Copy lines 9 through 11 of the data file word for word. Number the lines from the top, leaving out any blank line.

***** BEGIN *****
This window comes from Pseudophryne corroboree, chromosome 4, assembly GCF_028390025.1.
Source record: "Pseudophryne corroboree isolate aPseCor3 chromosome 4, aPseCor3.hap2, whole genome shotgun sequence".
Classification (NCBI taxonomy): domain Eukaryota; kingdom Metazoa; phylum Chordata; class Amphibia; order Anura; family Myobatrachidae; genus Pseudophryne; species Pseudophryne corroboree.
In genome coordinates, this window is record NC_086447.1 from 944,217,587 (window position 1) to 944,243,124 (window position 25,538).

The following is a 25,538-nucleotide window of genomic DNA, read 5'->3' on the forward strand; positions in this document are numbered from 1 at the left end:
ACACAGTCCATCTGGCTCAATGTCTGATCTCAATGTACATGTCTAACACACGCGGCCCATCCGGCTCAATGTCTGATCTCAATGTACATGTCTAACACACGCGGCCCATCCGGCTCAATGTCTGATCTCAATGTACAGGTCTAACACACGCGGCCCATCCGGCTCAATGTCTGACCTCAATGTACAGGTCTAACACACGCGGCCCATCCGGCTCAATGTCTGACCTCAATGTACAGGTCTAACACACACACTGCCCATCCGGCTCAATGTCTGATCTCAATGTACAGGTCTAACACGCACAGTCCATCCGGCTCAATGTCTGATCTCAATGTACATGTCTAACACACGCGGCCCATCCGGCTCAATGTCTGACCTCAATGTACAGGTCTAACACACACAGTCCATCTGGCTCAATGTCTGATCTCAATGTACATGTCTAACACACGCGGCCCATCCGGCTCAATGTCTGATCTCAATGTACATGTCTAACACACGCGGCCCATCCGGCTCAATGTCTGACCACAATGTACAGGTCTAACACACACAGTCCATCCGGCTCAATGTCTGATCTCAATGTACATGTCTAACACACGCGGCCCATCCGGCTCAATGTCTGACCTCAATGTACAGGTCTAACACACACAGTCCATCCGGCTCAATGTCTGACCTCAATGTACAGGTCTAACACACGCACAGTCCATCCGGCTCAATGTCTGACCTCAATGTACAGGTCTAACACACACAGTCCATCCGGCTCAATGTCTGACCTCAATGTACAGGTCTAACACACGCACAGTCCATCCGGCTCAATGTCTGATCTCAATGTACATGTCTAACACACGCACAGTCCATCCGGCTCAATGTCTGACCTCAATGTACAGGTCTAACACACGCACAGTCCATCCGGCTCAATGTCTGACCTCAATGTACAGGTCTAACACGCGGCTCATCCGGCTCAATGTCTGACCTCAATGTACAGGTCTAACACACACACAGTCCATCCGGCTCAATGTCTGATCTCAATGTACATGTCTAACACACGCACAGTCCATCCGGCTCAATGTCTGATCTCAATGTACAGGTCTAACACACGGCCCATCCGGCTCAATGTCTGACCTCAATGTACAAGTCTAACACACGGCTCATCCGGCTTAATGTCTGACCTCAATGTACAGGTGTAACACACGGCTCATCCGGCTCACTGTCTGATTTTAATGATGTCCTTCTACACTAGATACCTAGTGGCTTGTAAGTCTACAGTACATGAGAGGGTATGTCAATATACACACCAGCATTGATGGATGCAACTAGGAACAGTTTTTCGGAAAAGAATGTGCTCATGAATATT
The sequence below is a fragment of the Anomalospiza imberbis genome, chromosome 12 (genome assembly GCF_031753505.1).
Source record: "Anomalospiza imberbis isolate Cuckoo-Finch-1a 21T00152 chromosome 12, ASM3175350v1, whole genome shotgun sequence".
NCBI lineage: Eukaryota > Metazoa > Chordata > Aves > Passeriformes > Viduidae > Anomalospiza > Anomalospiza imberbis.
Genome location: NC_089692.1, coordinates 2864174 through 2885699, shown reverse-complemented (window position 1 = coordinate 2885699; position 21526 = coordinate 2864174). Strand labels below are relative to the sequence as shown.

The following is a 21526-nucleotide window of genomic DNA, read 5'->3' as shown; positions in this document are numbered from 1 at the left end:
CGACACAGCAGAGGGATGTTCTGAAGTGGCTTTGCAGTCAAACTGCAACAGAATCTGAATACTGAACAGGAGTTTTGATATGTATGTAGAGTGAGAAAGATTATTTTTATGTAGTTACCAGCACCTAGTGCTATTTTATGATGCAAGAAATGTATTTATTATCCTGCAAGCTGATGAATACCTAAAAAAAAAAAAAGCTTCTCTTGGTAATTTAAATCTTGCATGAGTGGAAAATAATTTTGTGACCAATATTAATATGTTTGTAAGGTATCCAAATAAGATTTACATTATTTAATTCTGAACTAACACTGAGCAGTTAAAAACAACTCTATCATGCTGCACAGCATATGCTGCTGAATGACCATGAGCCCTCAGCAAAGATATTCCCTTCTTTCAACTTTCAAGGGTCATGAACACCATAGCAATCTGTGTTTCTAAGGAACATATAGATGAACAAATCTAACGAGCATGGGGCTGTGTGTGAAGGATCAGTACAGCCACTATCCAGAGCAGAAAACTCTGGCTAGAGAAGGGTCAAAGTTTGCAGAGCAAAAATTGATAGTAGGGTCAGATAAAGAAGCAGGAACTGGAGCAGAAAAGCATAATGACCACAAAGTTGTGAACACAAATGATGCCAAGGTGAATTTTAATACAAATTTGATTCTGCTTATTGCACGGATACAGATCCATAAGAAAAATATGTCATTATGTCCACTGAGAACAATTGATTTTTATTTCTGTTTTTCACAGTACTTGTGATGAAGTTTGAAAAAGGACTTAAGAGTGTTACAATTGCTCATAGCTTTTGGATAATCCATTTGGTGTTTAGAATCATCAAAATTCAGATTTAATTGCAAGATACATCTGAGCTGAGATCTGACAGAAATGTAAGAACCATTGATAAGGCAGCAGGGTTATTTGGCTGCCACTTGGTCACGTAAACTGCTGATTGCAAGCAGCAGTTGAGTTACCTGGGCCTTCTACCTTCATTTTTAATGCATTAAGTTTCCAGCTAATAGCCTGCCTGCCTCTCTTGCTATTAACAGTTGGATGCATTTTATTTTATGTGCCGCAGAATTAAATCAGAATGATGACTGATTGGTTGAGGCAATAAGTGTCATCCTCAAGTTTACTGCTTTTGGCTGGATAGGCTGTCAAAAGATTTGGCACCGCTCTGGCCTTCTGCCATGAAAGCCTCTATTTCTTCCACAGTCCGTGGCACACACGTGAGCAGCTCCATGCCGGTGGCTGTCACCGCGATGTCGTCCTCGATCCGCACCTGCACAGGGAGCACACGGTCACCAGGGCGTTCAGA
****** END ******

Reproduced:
NCBI lineage: Eukaryota > Metazoa > Chordata > Aves > Passeriformes > Viduidae > Anomalospiza > Anomalospiza imberbis.
Genome location: NC_089692.1, coordinates 2864174 through 2885699, shown reverse-complemented (window position 1 = coordinate 2885699; position 21526 = coordinate 2864174). Strand labels below are relative to the sequence as shown.

The following is a 21526-nucleotide window of genomic DNA, read 5'->3' as shown; positions in this document are numbered from 1 at the left end: